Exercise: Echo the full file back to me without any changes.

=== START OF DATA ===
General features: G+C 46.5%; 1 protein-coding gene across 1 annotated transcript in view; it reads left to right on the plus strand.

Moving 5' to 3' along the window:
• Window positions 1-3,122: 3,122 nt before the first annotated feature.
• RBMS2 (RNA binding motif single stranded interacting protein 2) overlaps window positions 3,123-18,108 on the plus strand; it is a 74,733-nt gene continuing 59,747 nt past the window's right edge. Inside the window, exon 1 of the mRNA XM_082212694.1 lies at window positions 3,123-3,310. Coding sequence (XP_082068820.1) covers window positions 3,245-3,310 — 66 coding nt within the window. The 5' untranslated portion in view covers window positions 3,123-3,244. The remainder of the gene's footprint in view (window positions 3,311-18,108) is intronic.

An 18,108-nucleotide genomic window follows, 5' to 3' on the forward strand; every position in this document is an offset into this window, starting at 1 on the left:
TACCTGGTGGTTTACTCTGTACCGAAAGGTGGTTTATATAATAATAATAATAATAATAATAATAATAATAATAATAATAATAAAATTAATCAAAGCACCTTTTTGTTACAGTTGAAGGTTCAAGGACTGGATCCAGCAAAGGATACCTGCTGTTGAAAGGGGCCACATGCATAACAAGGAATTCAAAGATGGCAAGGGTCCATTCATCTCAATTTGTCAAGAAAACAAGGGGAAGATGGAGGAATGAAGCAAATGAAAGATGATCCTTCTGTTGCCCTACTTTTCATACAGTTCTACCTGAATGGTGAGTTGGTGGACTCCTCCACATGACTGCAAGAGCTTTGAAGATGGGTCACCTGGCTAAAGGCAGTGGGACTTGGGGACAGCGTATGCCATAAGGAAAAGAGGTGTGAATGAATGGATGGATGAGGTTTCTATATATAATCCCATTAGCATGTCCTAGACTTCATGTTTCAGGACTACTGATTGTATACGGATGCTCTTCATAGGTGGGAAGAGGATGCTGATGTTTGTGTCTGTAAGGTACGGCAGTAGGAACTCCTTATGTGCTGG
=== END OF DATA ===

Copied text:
General features: G+C 46.5%; 1 protein-coding gene across 1 annotated transcript in view; it reads left to right on the plus strand.

Moving 5' to 3' along the window:
• Window positions 1-3,122: 3,122 nt before the first annotated feature.
• RBMS2 (RNA binding motif single stranded interacting protein 2) overlaps window positions 3,123-18,108 on the plus strand; it is a 74,733-nt gene continuing 59,747 nt past the window's right edge. Inside the window, exon 1 of the mRNA XM_082212694.1 lies at window positions 3,123-3,310. Coding sequence (XP_082068820.1) covers window positions 3,245-3,310 — 66 coding nt within the window. The 5' untranslated portion in view covers window positions 3,123-3,244. The remainder of the gene's footprint in view (window positions 3,311-18,108) is intronic.

An 18,108-nucleotide genomic window follows, 5' to 3' on the forward strand; every position in this document is an offset into this window, starting at 1 on the left:
TACCTGGTGGTTTACTCTGTACCGAAAGGTGGTTTATATAATAATAATAATAATAATAATAATAATAATAATAATAATAATAAAATTAATCAAAGCACCTTTTTGTTACAGTTGAAGGTTCAAGGACTGGATCCAGCAAAGGATACCTGCTGTTGAAAGGGGCCACATGCATAACAAGGAATTCAAAGATGGCAAGGGTCCATTCATCTCAATTTGTCAAGAAAACAAGGGGAAGATGGAGGAATGAAGCAAATGAAAGATGATCCTTCTGTTGCCCTACTTTTCATACAGTTCTACCTGAATGGTGAGTTGGTGGACTCCTCCACATGACTGCAAGAGCTTTGAAGATGGGTCACCTGGCTAAAGGCAGTGGGACTTGGGGACAGCGTATGCCATAAGGAAAAGAGGTGTGAATGAATGGATGGATGAGGTTTCTATATATAATCCCATTAGCATGTCCTAGACTTCATGTTTCAGGACTACTGATTGTATACGGATGCTCTTCATAGGTGGGAAGAGGATGCTGATGTTTGTGTCTGTAAGGTACGGCAGTAGGAACTCCTTATGTGCTGG